: Iran’s regime is dangerous because it feels under threat from its own people and is worried about its survival. It also has fears about the future and legitimacy of its revolution. An interesting question is whether the new US approach is more threatening to the regime than the old one. It could be argued that people in authoritarian, theocratic regimes would much prefer the rest of the world to cut them off rather than be open to them, because sheer openness will mean that the people of the country get more access to ideas and ways of behaving that challenge the orthodoxy and hierarchy of the society. My impression is that the Iranian people certainly have a thirst for contact and communication with the rest of the world, not a desire to be cut off from it.

That raises some interesting questions about how the US under the Obama presidency will behave. So far, there seem to be some interesting developments. Only this week, both President Obama and Vice-President Joseph Biden said, in separate interviews, that despite the crackdown and repression, the US will not be deterred from seeking to engage in direct negotiations with Iran. That is the right approach, but we should have no illusions that engagement with people in the regime and with its leadership will, by itself, change the regime’s behaviour. “Change in regime behaviour”, which I believe is a phrase used by Condoleezza Rice in a different context, is not at all certain in a period when the regime is afraid that even a small opening up—a small movement—could result in a great crevice and then an outpouring in the country of forces it is afraid of and wishes to repress.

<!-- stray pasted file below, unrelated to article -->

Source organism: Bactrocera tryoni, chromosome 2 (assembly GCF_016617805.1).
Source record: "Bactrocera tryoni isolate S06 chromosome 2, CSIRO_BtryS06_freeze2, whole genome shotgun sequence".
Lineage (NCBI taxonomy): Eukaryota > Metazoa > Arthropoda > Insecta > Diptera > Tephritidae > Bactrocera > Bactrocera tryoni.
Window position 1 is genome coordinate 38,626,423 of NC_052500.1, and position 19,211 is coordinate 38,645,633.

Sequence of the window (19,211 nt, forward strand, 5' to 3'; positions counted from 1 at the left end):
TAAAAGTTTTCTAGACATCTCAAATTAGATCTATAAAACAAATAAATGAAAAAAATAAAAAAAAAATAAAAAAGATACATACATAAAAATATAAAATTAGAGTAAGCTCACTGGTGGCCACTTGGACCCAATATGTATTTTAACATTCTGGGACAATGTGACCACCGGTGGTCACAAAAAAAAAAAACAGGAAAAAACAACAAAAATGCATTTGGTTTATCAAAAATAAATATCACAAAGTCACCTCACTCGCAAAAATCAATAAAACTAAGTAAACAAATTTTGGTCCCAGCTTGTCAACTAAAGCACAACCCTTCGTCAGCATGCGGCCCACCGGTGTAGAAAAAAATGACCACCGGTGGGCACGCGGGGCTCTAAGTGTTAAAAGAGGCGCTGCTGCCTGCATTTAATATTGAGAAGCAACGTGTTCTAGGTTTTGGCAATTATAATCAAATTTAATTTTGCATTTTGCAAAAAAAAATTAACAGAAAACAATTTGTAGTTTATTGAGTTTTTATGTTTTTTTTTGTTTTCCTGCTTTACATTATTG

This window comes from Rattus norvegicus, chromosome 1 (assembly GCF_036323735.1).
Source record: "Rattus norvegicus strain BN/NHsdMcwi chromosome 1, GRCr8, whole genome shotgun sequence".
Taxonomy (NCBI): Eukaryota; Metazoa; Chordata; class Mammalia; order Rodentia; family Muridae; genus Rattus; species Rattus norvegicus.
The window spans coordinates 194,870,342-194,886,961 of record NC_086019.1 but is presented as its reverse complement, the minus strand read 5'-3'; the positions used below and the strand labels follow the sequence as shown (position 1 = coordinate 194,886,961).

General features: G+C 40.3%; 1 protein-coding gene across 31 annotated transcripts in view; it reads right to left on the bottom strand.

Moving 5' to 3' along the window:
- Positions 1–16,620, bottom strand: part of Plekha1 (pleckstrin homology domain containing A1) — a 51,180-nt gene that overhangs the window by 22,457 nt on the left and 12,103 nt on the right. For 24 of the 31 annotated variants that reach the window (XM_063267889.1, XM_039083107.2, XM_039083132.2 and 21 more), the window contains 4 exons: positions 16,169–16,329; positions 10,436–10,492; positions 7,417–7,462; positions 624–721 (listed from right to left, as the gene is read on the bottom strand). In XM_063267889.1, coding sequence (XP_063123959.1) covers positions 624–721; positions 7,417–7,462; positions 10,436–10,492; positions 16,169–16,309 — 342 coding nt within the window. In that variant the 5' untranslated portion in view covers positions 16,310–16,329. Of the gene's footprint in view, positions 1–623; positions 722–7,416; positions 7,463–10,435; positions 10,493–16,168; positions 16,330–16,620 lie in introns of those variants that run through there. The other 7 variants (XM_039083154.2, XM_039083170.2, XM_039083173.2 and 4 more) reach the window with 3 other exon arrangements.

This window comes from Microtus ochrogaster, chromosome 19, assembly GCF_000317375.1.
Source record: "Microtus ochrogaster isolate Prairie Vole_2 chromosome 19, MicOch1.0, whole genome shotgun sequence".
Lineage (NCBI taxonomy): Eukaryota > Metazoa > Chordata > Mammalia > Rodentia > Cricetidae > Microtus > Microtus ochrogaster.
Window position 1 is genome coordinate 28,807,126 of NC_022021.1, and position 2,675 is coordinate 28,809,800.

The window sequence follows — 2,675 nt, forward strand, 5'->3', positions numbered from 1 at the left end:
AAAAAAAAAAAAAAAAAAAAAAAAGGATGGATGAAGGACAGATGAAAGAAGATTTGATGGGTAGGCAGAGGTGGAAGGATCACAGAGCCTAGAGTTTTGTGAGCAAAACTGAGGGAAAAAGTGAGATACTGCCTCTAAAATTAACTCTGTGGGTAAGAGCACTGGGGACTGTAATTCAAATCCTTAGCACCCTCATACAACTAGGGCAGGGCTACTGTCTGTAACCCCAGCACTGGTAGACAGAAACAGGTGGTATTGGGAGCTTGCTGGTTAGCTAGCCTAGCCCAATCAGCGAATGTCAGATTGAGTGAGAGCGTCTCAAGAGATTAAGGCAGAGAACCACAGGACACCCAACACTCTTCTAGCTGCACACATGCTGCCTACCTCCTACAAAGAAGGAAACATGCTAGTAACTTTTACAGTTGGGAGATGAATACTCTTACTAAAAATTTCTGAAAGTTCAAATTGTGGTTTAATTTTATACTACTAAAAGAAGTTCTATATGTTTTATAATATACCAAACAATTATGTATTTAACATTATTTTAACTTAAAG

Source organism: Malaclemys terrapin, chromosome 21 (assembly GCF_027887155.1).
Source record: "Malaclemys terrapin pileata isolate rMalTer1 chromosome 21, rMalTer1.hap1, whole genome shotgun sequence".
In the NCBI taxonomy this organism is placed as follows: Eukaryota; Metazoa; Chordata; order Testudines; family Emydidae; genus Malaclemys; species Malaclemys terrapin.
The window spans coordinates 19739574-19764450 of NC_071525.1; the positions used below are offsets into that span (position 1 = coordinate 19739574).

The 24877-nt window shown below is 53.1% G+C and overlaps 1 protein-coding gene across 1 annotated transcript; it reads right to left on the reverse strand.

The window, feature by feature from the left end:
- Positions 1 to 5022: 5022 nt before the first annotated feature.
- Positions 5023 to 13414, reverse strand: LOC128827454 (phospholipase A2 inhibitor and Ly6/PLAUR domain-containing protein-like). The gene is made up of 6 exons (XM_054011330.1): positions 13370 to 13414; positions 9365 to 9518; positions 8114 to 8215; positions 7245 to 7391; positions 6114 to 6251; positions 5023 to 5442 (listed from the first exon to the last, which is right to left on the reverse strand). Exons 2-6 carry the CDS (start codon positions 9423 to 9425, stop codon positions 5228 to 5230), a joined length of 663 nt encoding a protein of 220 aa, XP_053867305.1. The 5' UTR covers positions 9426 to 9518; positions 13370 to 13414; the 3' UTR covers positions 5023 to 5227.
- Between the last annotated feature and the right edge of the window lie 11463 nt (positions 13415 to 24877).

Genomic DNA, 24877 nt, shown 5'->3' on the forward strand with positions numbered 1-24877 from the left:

President Obama stated:

      We’ve got some fixed national security interests in Iran not developing nuclear weapons, in not exporting terrorism, and we have offered a pathway for Iran to rejoining the international community.

However, that requires the international community to maintain certain standards and values, and to continue to speak out against the repression and abuse of human rights taking place in Iran, and not to say that it would
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much rather concentrate solely on nuclear or trade issues. At the end of the day, there are international standards. Iran is a signatory to various international covenants and the non-proliferation treaty, and it must be held to those standards.

In conclusion, I believe there is potential for real change in Iran. I am not certain, however, that this period this year will see such change. The assumption that what will follow in Iran will be some form of colour revolution, such as that which took place in Georgia and Ukraine, fails to appreciate the complexities of that society. It is not right for us just to assume that that is likely to happen.

Our Government and Parliament need to have a sophisticated approach. Crude calls for regime change, or funding or supporting particular opposition groups, would play into the hands of the regime, which would say that it has proof of the British conspiracy against it. However, we should use all the channels that we have to continue to argue the case for positive engagement with the Iranian people, because they deserve far more than the Government who, sadly, are currently repressing them.


Sir John Stanley (Tonbridge and Malling) (Con): I congratulate the Chairman of the Foreign Affairs Committee, the hon. Member for Ilford, South (Mike Gapes), on a fine speech. I strongly echo the sentiments he expressed on human rights and the other issues that he covered. The debate is on a report that we published just over a year ago, but it could not be more timely, so I am glad that the Chairman has taken the opportunity to secure the debate for the House at this time.

...


You can read the rest of the debate on Parliament's website.